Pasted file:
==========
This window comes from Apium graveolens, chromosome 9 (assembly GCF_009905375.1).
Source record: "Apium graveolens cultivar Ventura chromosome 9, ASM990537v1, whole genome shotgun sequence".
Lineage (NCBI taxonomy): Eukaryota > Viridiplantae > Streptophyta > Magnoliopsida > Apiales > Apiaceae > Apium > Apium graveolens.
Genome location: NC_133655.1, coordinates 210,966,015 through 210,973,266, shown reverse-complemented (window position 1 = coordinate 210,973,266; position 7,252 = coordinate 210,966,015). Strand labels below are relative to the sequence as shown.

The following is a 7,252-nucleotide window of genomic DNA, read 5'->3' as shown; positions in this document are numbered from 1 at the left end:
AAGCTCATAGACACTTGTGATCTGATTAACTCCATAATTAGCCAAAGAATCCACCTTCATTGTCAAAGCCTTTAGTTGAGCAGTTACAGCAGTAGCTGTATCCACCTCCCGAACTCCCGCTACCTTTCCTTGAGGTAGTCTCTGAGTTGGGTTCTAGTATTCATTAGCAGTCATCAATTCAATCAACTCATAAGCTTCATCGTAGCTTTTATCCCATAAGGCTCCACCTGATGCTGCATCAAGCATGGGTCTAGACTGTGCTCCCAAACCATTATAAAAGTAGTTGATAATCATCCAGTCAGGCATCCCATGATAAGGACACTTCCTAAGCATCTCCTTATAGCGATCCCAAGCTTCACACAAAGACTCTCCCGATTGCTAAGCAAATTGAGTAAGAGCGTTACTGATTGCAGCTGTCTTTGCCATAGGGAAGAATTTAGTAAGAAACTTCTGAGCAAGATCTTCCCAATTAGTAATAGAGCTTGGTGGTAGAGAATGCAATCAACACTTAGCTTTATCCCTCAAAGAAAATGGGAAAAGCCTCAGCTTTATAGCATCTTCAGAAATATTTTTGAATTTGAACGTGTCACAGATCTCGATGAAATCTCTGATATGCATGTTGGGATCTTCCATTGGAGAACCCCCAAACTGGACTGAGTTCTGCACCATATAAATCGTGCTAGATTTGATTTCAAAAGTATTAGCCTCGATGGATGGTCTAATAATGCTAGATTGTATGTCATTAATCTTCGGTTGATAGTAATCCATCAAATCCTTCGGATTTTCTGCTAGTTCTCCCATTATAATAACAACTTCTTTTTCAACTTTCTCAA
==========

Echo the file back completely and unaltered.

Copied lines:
This window comes from Apium graveolens, chromosome 9 (assembly GCF_009905375.1).
Source record: "Apium graveolens cultivar Ventura chromosome 9, ASM990537v1, whole genome shotgun sequence".
Lineage (NCBI taxonomy): Eukaryota > Viridiplantae > Streptophyta > Magnoliopsida > Apiales > Apiaceae > Apium > Apium graveolens.
Genome location: NC_133655.1, coordinates 210,966,015 through 210,973,266, shown reverse-complemented (window position 1 = coordinate 210,973,266; position 7,252 = coordinate 210,966,015). Strand labels below are relative to the sequence as shown.

The following is a 7,252-nucleotide window of genomic DNA, read 5'->3' as shown; positions in this document are numbered from 1 at the left end:
AAGCTCATAGACACTTGTGATCTGATTAACTCCATAATTAGCCAAAGAATCCACCTTCATTGTCAAAGCCTTTAGTTGAGCAGTTACAGCAGTAGCTGTATCCACCTCCCGAACTCCCGCTACCTTTCCTTGAGGTAGTCTCTGAGTTGGGTTCTAGTATTCATTAGCAGTCATCAATTCAATCAACTCATAAGCTTCATCGTAGCTTTTATCCCATAAGGCTCCACCTGATGCTGCATCAAGCATGGGTCTAGACTGTGCTCCCAAACCATTATAAAAGTAGTTGATAATCATCCAGTCAGGCATCCCATGATAAGGACACTTCCTAAGCATCTCCTTATAGCGATCCCAAGCTTCACACAAAGACTCTCCCGATTGCTAAGCAAATTGAGTAAGAGCGTTACTGATTGCAGCTGTCTTTGCCATAGGGAAGAATTTAGTAAGAAACTTCTGAGCAAGATCTTCCCAATTAGTAATAGAGCTTGGTGGTAGAGAATGCAATCAACACTTAGCTTTATCCCTCAAAGAAAATGGGAAAAGCCTCAGCTTTATAGCATCTTCAGAAATATTTTTGAATTTGAACGTGTCACAGATCTCGATGAAATCTCTGATATGCATGTTGGGATCTTCCATTGGAGAACCCCCAAACTGGACTGAGTTCTGCACCATATAAATCGTGCTAGATTTGATTTCAAAAGTATTAGCCTCGATGGATGGTCTAATAATGCTAGATTGTATGTCATTAATCTTCGGTTGATAGTAATCCATCAAATCCTTCGGATTTTCTGCTAGTTCTCCCATTATAATAACAACTTCTTTTTCAACTTTCTCAA